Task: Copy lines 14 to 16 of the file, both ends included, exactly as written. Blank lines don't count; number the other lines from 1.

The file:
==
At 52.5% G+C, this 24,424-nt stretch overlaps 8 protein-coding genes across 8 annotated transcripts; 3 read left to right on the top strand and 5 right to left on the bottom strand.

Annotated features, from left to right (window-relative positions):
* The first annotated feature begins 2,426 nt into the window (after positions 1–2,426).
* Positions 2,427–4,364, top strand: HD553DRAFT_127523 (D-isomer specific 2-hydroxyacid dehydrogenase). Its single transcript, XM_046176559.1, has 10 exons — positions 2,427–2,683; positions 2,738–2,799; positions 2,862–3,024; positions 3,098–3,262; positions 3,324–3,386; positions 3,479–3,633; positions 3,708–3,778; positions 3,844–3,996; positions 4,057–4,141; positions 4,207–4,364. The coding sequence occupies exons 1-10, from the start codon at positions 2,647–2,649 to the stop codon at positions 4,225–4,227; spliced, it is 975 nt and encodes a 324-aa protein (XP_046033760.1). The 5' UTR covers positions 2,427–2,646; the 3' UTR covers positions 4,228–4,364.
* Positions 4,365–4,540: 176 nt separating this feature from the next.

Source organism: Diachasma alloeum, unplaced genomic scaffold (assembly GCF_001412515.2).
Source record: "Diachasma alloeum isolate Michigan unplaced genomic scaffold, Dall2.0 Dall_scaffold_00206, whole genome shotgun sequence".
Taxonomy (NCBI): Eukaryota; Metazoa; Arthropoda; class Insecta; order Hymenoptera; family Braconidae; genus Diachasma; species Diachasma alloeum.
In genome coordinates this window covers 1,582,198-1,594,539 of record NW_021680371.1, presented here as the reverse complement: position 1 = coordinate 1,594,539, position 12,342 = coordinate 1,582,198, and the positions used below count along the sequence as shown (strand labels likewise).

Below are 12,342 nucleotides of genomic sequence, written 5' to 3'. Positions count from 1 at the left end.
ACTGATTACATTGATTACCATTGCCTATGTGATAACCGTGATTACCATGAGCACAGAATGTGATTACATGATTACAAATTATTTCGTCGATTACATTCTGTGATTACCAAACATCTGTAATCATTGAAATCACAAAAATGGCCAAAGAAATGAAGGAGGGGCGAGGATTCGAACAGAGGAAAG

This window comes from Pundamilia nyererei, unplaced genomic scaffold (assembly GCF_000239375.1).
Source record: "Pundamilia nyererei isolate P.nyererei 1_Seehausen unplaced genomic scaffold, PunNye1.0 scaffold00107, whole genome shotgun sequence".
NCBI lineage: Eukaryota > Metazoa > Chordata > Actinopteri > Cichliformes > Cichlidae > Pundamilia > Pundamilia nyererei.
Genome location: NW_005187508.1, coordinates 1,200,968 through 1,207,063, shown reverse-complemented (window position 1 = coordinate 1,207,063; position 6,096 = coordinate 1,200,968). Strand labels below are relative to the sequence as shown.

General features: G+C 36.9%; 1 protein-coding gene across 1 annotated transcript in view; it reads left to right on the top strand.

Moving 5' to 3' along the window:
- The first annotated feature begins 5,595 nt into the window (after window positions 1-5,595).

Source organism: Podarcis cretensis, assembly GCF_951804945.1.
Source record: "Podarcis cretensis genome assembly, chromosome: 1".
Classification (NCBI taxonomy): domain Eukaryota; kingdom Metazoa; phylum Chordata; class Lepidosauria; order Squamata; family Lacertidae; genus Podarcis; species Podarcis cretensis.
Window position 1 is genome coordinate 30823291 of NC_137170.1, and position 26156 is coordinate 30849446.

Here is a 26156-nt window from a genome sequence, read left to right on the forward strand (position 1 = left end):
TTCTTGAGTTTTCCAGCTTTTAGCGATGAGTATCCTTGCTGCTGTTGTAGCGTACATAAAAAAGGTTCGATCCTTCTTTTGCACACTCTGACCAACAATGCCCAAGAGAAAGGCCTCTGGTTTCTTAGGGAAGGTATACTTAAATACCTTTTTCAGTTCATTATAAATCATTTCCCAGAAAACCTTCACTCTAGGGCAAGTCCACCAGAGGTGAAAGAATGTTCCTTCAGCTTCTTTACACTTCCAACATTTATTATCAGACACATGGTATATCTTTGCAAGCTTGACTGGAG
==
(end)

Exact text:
NCBI lineage: Eukaryota > Metazoa > Chordata > Actinopteri > Cichliformes > Cichlidae > Pundamilia > Pundamilia nyererei.
Genome location: NW_005187508.1, coordinates 1,200,968 through 1,207,063, shown reverse-complemented (window position 1 = coordinate 1,207,063; position 6,096 = coordinate 1,200,968). Strand labels below are relative to the sequence as shown.

General features: G+C 36.9%; 1 protein-coding gene across 1 annotated transcript in view; it reads left to right on the top strand.